Granite soil runs deep here, giving terroir-focused wines a beautiful flinty, mineral quality to support the upfront fruit. And in the hands of skilled wine makers, there’s an elegance and depth the Vinho Verdes they produce. Chestnut barriques, clay amphora, steel eggs…. these are just some of the tools in the modern oenologist’s toolbox. Replacing cheap, Co2 induced Vinho Verde, is innovative pet-nat sparklers, orange wine, and oak-aged whites that are creamy and complex.
Alas, Ontario still isn’t seeing the great white wave of premium wines flowing from Vinho Verde just yet, but the trickle has started: at the time of this writing, three exciting new wines have landed on Ontario soil awaiting release to the LCBO shelves. This is just the tiniest tip of the mountain top, but so far, the view is excellent.
Some Stunning Wineries to Visit:
A&D Wines, Quinta de Santa Teresa, Rua de Arufe 530, 4640-34 Baião, Portugal
A&D recently acquired the Santa Teresa property in the mountainous sub-region of Baio, spitting distance from the Duoro. This area is where granite-dominated Vinho Verde starts to transition to the schist soils found in the Duoro. With vineyards that date back over 80 years, here is where the oldest Avesso vine in Portugal is found, a staggering 200+ years old that stretches out over 26 square meters.
The sprawling, mountainside vineyard offers meandering walks with breathtaking views. Dotted throughout the property are fountains, cement benches and statues perfect for taking a rest to contemplate the scenery or snapping that all important Instagram pic. At the top of the vineyard is a stylishly modern, square glass box; a tasting room offering a 360° view of the valley and misty foothills. A rectangular pool with surrounded by canvas lawn chairs allows for a relaxing respite with a crisp glass of Avesso
Quinta de Aveleda, R. da Aveleda 2, 4560-570 Penafiel, Portugal
Easily one the most whimsical, majestic, and extraordinary wineries I have ever visited.
The sprawling property, on which the Guedes family still lives in a Fantasia-styled, white walled chateau, is filled with strutting peacocks, 100 different species of exotic camellia flowers, an Alice-in-Wonderland teahouse sitting in the middle of a moss-covered pond, and soaring redwood and Japanese cyprus trees. It’s an utterly breath-taking and wonderful sight to wander. Aveleda has been making wines since the late-1800’s, when the family patriarch, Manoel Pedro Guedes, returned from travelling the world, bringing with him a rare aesthetic for global art, architecture, and structures. He set up the winery, impressing critics from across Europe, and today Aveleda is one of the biggest in Vinho Verde with exports to more than 70 countries.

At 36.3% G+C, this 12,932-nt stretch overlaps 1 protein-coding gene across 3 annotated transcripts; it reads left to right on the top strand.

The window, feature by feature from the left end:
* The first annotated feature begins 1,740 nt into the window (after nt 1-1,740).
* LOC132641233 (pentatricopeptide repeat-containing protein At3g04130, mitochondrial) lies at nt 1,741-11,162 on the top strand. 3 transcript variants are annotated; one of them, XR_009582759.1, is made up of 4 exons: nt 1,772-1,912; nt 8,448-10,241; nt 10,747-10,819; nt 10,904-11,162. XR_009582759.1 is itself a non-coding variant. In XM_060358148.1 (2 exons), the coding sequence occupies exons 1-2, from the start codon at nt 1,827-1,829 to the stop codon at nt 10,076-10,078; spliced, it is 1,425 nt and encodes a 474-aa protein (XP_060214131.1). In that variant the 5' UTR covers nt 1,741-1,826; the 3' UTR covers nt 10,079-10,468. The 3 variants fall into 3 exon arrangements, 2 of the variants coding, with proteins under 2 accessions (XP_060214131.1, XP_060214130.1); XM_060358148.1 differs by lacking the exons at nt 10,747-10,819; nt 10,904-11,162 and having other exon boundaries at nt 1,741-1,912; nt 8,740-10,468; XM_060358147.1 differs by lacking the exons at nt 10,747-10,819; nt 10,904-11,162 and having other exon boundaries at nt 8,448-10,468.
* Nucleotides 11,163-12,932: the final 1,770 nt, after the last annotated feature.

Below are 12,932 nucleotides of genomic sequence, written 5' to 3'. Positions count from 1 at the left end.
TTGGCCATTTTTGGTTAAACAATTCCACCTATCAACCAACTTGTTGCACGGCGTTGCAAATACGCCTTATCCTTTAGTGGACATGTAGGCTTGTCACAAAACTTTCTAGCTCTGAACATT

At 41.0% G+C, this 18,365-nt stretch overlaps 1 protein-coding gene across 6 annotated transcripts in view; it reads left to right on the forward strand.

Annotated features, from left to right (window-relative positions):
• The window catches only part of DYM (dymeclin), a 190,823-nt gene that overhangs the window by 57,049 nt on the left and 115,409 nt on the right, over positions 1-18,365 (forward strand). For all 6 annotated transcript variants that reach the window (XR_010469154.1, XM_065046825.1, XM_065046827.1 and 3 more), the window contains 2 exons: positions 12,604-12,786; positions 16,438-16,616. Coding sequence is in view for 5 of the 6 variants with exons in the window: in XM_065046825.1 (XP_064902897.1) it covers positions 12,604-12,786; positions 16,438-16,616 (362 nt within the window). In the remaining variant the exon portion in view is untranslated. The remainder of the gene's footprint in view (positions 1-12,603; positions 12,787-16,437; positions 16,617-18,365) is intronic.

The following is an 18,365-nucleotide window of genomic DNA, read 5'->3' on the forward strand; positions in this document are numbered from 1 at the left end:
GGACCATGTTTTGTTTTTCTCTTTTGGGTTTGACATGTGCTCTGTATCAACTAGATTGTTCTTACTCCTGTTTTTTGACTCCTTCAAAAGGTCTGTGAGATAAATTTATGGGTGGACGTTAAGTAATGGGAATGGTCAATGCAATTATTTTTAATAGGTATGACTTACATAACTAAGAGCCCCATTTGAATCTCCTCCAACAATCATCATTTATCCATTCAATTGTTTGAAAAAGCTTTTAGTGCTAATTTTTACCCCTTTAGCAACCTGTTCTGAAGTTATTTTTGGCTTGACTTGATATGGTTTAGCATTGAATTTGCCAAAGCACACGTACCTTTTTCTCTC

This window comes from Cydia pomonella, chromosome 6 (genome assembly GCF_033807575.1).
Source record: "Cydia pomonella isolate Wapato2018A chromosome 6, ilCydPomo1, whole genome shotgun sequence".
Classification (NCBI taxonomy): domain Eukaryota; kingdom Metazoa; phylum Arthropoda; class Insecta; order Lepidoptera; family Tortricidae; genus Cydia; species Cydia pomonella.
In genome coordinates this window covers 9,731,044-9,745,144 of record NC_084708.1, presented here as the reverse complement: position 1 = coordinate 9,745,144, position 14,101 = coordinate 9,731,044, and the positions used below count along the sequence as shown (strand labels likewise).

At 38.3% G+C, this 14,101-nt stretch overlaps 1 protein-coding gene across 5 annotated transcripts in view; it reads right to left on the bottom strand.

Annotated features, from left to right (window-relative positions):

Quinta das Arcas, 4440-392 Sobrado, Portugal
A family-run company that only began in the 80’s (just a baby by Portuguese standards), this winery is one of the more progressive and forward thinking I visited. Balancing tradition with innovation, Quinta das Arcas produces exceptional traditional method sparkling, oak-aged Avarinho, and deeply powerful Vinhao.
Monverde, Quinta de Sanguinhedo, 4600-761 Telões, Portugal
Known as the “winery experience hotel” we stayed an evening in this luxurious retreat, set in the centre of the vineyards of Quinta de Sanguinhedo. It was originally built to be a guest house for wine loving friends, but building continued it became a true destination for globe-trotting wine lovers incorporating a relaxing spa, cutting edge restaurant, and elegantly decorated, modern rooms.
Quinta de Raza, 4890-571 Celorico de Basto, Portugal
Located in the heart of the Vinho Verde, surrounded by soaring mountains, directly in front of the Quinta de Raza is one of the main sites of the northern leg of the famed Volta a Portugal cycling race. Steep and soaring, the impressive mountain looks like nothing I would want to cycle, so instead, I chose to have a glass of wine on Quinta de Raza’s rooftop terrace and thought nothing more of it. Quinta de Raza seems to be straddling past and present with carefully crafted wines of Vinho Verde’s heritage, as well as experimenting with natural wines, both still and sparkling.